From the time of simple trade to now social media marketing, evolution of marketing can be studied in 5 distinct stages. These will be:
Simple Trade Era
The first is known as the simple trade era, where everything available was made or harvested by hand and available in limited supply. Exploration (some contend exploitation) and trade in resources was the focus of the economic activity. Commodities ruled the day. Because we’re somewhat lazy as theorists, this era is described as having lasted from the beginning of time through the mid-19th century.
The simple trade era was replaced by the production era at the time of the industrial revolution. Mass production increased the availability of product options in the marketplace. This is the era of the field of dreams business philosophy of “if you build it, they will come”, successful only because there were few alternative product options available. This marketing era lasted approximately 60 years from the 1860′s until the 1920′s.
The sales era (1920′s – 1940′s) followed the production era once pent-up consumer demand became saturated. No longer could businesses easily and readily sell everything they produced. Competition for market share increased. Companies had to work harder to sell their product to consumers. Commoditization emerged: products became commodities and price became the distinguishing competitive advantage. The archetype representing the end of this era is Willy Loman.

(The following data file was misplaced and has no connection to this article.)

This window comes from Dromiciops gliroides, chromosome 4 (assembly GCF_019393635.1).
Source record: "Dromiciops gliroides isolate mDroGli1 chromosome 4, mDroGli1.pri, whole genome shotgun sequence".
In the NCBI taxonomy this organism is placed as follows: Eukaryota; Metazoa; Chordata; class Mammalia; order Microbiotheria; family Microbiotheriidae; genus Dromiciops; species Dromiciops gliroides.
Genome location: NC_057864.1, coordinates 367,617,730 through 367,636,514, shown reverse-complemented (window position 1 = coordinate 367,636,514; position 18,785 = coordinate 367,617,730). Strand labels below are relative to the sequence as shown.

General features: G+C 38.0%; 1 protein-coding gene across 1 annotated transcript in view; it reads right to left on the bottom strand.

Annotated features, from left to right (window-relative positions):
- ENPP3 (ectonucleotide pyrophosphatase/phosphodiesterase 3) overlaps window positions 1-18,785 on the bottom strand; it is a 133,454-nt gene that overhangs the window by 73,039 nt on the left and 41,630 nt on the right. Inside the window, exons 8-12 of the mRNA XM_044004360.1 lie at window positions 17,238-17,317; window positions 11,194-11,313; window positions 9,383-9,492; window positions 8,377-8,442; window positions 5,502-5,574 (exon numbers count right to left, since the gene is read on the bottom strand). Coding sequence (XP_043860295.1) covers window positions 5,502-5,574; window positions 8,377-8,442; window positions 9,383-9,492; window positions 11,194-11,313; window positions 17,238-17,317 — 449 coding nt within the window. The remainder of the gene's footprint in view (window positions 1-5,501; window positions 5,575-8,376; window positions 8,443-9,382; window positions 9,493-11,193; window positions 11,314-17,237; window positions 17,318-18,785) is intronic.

Marketing Department Era
The post-WW II economic boom fostered the emergence of the marketing department era where manufacturing firms realized that the sales orientation of the past was not resonating with consumers. New levels of affluence provided consumers with more power in the marketplace. Businesses consolidated marketing-related activities (advertising, sales, promotion, public relations, etc.) into a single department. In my opinion, this is the period of “the great awakening” in western business: the time when the realization that marketing is the reason that business exists emerged. This period lasted from the 1940′s through the 1960′s and is typified by my favourite brand repositioning phrase: new, improved and lemon-scented.